As N. gonorrhoeae (3), the meningococcus emerges earlier from lag phase and grows more rapidly when lactate is added to media containing glucose. In the CSF, lactate and glucose are both metabolized by N. meningitidis with lactate used preferentially. In addition, we observed an increased growth rate of the wild-type strain compared with the lctP mutant in CSF. During meningeal infection, acquisition of lactate may enhance meningococcal growth. This effect might be more pronounced during active meningitis when CSF lactate levels are replenished and rise to over 3.8 mM whereas glucose concentrations fall (17). The activity of the phospho-transacetylase acetate kinase pathway (2), shown by the production of acetate, may also be relevant as the pathway results in the production of acetyl phosphate, a phosphate donor to two component regulatory systems such as PhoP/PhoQ, which is involved in gene regulation during pathogenesis (18, 19).
During bloodstream infection, the lctP mutant is significantly attenuated. As the virulence of the lctP mutant was restored to wild-type levels in complement deficient animals, we demonstrate that the lack of resistance to innate immune killing is responsible for the attenuation of the lctP mutant, rather than reduced growth. Therefore lactate availability appears to have a dual role during pathogenesis. In the CSF where there are few complement components, lactate contributes to bacterial growth, while in contrast, available lactate contributes to resistance against complement during bacteraemic infection. The sensitivity of the lactate permease mutant to complement was still observed in a capsule-negative mutant. Our results demonstrate that inability to import lactate reduces LPS sialylation, and suggest that this is responsible for the increased susceptibility to complement-mediated lysis. In N. gonorrhoeae, sialylation is important for conferring resistance against complement (20) by blocking deposition of complement components and/or antibodies to the bacterial cell surface (21), or by influencing factor H binding, inhibiting the alternate pathway of complement activation (22). There is conflicting evidence about the role of LPS sialylation in N. meningitidis. Although there is a clear correlation between resistance to complement and LPS sialylation among clinical isolates (23), mutants lacking lst do not exhibit enhanced sensitivity to this important innate immune mechanism (24).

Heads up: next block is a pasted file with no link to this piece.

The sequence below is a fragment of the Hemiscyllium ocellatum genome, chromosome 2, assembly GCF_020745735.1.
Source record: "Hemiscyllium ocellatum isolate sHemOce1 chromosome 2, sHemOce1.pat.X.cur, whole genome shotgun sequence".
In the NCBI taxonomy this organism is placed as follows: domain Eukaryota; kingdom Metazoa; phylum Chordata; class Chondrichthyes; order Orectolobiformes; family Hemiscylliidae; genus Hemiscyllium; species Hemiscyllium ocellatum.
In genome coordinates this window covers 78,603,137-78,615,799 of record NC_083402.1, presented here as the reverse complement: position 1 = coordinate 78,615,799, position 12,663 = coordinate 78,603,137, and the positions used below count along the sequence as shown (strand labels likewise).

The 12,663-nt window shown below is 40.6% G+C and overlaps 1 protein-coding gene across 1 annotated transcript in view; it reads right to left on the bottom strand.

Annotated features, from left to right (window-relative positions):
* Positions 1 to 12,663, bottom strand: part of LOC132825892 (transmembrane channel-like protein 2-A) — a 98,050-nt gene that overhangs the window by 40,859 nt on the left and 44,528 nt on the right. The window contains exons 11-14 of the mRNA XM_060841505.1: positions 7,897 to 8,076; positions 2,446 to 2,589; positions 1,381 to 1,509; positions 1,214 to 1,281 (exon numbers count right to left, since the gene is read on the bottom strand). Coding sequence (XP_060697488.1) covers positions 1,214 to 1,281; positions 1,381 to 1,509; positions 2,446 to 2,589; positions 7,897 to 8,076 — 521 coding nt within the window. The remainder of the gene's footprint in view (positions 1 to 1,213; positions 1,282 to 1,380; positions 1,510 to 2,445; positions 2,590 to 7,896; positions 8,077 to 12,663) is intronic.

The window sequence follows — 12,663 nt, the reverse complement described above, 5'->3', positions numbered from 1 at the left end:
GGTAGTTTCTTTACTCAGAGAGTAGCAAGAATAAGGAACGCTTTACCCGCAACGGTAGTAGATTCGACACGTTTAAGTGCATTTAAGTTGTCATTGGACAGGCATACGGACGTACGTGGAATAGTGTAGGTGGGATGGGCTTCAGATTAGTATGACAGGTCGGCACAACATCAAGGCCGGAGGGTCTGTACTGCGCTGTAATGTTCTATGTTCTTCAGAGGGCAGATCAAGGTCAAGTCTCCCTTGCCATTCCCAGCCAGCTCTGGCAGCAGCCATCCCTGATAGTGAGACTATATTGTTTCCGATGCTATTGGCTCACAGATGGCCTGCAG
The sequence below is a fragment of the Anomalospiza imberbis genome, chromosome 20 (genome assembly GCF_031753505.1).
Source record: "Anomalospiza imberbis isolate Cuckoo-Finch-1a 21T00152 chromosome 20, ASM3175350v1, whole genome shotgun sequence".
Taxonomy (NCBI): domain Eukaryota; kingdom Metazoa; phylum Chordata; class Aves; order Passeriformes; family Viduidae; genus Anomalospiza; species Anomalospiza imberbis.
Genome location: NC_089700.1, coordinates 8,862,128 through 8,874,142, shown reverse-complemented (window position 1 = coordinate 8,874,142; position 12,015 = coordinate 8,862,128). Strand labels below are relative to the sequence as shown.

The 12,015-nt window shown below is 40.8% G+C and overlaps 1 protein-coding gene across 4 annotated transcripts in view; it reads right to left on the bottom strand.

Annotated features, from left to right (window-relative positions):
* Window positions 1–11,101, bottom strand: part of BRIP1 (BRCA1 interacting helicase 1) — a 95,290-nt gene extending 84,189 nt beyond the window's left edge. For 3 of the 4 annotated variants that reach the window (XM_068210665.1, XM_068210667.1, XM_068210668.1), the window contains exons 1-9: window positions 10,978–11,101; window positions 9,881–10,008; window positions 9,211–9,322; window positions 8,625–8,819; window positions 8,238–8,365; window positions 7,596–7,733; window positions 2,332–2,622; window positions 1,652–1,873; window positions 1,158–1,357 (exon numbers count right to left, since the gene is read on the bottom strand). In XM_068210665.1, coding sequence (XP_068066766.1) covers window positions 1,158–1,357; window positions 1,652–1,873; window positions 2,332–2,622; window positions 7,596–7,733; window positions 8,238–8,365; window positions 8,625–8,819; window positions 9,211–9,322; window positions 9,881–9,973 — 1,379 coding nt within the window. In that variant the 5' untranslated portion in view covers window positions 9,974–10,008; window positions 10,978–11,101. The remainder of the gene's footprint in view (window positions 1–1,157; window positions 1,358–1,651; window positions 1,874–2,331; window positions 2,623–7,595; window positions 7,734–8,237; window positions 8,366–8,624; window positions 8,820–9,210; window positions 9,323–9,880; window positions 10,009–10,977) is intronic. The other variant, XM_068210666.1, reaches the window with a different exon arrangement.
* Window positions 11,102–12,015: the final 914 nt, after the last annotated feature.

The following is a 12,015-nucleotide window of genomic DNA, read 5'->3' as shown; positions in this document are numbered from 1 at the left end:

Our findings with the siaC-negative strain (Fig. 8 B) indicate that available lactate is directed through the sialic acid biosynthesis pathway to enhance resistance against complement-mediated lysis. Although glucose can also be converted into PEP (and thence sialic acid), this occurs via the Entner Doudoroff pathway (2), and not through a direct route as when lactate is the carbon source. This provides an explanation of how lactate contributes to resistance against complement-mediated killing. Lactate utilization could also lead to other changes in the bacterium aside from LPS sialylation, such as enhanced capsulation, although the effect of lactate on resistance against complement was still observed in nonencapsulated strains. In the gonococcus, additional lactate induces changes in the amount and structure of LPS (3, 5). Full structural analysis is required to detail all the effects of lactate on N. meningitidis LPS.